Art reviews: Robert Powell | Patricia Paolozzi | Lily Macrae | John Byrne

A pair of exhibitions at Kilmorack Gallery by Beauly demonstrates that remoteness has more to do with attitude than geography, writes Duncan Macmillan

Robert Powell and Patricia Paolozzi Cain, Kilmorack Gallery, by Beauly ****

Lily Macrae: Reverie, &Gallery, Edinburgh ***

John Byrne: Selected Prints, Royal Scottish Academy, Edinburgh ****

Library of the Blind or Memory of Babel by Robert PowellLibrary of the Blind or Memory of Babel by Robert Powell
Library of the Blind or Memory of Babel by Robert Powell
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At a meeting of art historians in in London many years ago, as the venue for the next gathering was discussed the late Andrew McLaren Young, professor of Fine Art at the University of Glasgow, volunteered Glasgow. To which the plaintive reply was, ‘but it is so far away.’ To this shameless demonstration of metropolitan provincialism McLaren Young’s robust riposte was, “It depends where you start from.”

Remote is not just geography, it is an attitude of mind. Around Scotland there are a good many galleries that might be regarded as remote according to this same small-minded geography, but which flourish nevertheless. The Pier Art Centre in Orkney, An Lanntair in Stornaway, or Taigh Chearsabhagh Museum & Arts Centre in Lochmaddy are just some examples of art institutions flourishing a long way from the notional centre of things. Like most art institutions, they inevitably struggle for funding, but to endeavour to make your livelihood running a commercial gallery showing serious art far from the centre is a challenge of a quiet different order. Nevertheless there are galleries that do just that. The Kilmorack Gallery outside Beauly is one notable example and Rhue Fine Art, on a beautiful site by the sea, west of Ullapool is another.

The Lost Gallery in Upper Donside, more or less on the eastern slopes of the Cairngorms and so remote that it was occasionally cut off by snow, was even more remarkable. It was founded by artist and illustrator Peter Goodfellow and his wife Jean and defying every possible metropolitan assumption was run by them with notable success for almost thirty years. Sadly though Peter died in December and from earlier this month the gallery will be closed till further notice.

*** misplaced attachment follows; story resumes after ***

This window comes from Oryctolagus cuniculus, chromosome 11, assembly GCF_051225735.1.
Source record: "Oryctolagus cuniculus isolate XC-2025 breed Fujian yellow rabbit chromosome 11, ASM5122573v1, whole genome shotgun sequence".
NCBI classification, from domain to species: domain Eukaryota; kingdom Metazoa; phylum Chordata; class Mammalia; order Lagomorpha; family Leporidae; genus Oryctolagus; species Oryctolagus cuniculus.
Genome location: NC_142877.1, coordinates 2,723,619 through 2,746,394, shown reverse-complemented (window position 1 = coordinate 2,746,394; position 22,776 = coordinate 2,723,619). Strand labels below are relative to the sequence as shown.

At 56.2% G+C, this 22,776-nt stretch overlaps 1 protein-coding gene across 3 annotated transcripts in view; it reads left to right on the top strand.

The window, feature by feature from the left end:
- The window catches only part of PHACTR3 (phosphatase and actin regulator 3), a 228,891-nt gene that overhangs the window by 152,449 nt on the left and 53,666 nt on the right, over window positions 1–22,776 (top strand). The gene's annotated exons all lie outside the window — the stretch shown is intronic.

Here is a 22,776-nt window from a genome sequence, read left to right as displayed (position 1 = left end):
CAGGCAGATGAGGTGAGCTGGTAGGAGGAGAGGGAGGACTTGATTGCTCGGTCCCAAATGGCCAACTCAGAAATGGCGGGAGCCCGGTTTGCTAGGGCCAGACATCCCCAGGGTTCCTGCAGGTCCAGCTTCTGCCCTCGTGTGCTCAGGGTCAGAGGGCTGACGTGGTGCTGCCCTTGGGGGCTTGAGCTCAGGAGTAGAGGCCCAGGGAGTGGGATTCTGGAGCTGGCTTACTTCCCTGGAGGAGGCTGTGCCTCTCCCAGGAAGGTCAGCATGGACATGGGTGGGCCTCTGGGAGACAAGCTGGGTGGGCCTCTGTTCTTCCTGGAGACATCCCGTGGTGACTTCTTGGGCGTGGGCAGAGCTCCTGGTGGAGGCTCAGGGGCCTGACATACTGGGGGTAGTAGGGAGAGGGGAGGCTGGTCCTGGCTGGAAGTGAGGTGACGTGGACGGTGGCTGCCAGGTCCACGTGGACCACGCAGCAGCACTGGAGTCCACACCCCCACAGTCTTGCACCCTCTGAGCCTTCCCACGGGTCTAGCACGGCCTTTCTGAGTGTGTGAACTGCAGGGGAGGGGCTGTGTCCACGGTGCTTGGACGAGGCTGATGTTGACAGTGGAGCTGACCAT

There are certainly others too, like the Smithy Gallery in Blanefield for instance, and Brown’s Gallery in Tain, both marginally more ‘central’ as they are actually in places, but these reflections were prompted in particular by a visit to the Kilmorack Gallery. It was the brainchild of Tony Davidson who still runs it. He opened it in 1997 after a battle with the planning authorities over whether an art gallery was an appropriate use for a beautiful Georgian church. Now you cannot imagine how there was ever any question. On the road from Beauly to Cannich, or indeed to Glen Affric, but nowhere else, it is certainly one of the most beautiful galleries in the country, central or remote. There is always a range work on show there and currently the featured artists are Robert Powell and Patricia Paolozzi Cain.

Complex by Patricia Paolozzi CainComplex by Patricia Paolozzi Cain
Complex by Patricia Paolozzi Cain

Robert Powell’s phantasmagorical prints are familiar and there are a number of them here including his particularly complex, many-figured etching Library of the Blind or Memory of Babel. It is like something from Bosch or Brueghel, a vast library where the rotunda that used to be the heart of the British Museum Library, where Karl Marx once sat and thought, seems to have been crossed with Breughel’s Tower of Babel. In keeping with the latter image of confusion and doomed aspiration, however, it is a library of books that no one can read.